During a discipleship network meeting last night each person in the group shared about the sort of people they saw who were responding to the gospel. These included the homeless, the awkward and isolated, Christians convicted of their impotency to forgive, refugees, adolescents from deplorable family situations and so on. There was a stark contrast between such responsiveness and the run of the mill middle class church-goer and their sluggish movements to follow Jesus on the road of discipleship. In the midst of this dialogue the Lord had started to impress upon me that a season of rich fruitfulness was budding, and that it was time to intentionally seek out those who would vitally turn to him. In praying about how Jesus himself targeted the responsive I was led directly to “the parable of the sower”, better titled “the parable of the soils”.
The Parable of the Soils
“And when a great crowd was gathering and people from town after town came to him, he said in a parable, “A sower went out to sow his seed. And as he sowed, some fell along the path and was trampled underfoot, and the birds of the air devoured it. And some fell on the rock, and as it grew up, it withered away, because it had no moisture. And some fell among thorns, and the thorns grew up with it and choked it. And some fell into good soil and grew and yielded a hundredfold.” As he said these things, he called out, “He who has ears to hear, let him hear…. As for that in the good soil, they are those who, hearing the word, hold it fast in an honest and good heart, and bear fruit with patience.” ” (Luke 8:4-8, 15 ESV) This well known story contains distinctives in the form in which it appears in Luke’s Gospel. For Luke there is only one sort of productive soil and it bears forth 100 fold. Luke also focuses on the condition of the heart of the hearer of the word.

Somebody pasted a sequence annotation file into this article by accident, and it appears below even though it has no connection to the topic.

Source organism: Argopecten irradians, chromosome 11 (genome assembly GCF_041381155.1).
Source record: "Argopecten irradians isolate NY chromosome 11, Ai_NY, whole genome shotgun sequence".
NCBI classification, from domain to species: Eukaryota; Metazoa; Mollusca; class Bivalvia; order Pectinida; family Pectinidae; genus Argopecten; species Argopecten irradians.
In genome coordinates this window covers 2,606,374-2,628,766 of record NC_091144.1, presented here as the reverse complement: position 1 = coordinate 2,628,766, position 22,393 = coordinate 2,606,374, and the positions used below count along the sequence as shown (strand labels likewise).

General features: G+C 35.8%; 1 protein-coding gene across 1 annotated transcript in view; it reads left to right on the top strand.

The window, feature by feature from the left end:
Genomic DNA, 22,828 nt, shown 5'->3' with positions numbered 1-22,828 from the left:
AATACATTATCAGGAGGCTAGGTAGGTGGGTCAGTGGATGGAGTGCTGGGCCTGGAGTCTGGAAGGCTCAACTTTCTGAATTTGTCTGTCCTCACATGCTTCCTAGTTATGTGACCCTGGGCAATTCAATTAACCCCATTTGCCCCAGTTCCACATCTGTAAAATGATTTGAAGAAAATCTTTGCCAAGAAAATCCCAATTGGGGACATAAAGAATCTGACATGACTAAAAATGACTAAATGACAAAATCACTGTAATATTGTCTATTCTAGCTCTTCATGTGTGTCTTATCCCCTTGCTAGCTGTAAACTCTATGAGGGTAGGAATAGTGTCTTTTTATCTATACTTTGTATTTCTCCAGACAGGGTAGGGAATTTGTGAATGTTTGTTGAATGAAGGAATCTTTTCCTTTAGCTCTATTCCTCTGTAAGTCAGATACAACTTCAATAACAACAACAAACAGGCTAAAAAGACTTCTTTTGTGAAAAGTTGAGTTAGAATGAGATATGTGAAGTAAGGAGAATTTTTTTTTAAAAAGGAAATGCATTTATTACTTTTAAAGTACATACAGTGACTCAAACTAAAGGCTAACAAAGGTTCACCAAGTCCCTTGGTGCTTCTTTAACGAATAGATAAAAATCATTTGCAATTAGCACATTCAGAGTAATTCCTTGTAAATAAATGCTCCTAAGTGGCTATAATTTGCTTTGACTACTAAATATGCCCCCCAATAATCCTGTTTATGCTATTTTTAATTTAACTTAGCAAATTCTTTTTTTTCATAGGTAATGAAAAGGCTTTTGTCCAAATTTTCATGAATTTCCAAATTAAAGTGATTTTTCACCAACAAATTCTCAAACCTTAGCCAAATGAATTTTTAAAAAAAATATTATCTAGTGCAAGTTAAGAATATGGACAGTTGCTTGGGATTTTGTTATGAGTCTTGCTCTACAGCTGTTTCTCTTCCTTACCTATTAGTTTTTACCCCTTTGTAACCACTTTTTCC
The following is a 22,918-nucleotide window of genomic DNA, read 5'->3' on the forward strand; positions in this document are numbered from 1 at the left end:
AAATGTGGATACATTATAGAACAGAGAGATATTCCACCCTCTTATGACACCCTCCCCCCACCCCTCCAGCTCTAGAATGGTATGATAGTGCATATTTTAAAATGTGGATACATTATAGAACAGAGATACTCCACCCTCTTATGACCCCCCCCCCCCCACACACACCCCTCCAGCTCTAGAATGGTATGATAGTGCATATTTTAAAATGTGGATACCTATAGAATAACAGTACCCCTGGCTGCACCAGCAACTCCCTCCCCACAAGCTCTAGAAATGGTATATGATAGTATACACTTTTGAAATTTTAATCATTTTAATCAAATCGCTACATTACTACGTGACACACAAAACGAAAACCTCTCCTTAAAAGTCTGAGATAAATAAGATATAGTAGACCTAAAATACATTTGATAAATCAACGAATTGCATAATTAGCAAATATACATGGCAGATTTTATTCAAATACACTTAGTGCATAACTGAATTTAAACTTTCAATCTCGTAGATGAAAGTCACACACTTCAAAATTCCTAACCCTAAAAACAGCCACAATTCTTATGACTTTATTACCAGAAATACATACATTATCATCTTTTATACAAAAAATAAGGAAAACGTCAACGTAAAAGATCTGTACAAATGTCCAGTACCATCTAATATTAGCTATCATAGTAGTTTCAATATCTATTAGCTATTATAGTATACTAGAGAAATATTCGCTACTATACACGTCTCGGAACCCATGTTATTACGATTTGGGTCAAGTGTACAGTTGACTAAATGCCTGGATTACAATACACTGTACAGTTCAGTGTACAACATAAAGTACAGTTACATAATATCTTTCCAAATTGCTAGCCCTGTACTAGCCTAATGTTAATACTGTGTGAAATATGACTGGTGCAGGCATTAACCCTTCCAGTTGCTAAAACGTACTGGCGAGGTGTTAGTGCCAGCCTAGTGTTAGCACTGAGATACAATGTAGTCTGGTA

Though Jesus described four types of soil, standing for four types of people, he only ever anticipated a response from one kind. As I was praying about this parable a new dimension of the story opened up. I began to visually “see” the scene of sowing amongst the soils as Jesus’ first hearers would have seen it. I “saw” the hardened path, calloused against any penetration of the Word of God, then the ploughed earth beneath which could be seen exposed rock, then an area where the furrows were matted with weeds, and finally the zone where bright and abundant green shoots were springing forth. This last area, the good soil, was visibly characterised by thoroughly broken earth. The point was clear, only where the soil of our hearts is broken, only where there is a broken ‘ME’, will there be rich spiritual fruitfulness. This might seem obvious but we miss this deep spiritual message time and again.
The Mystery of the Kingdom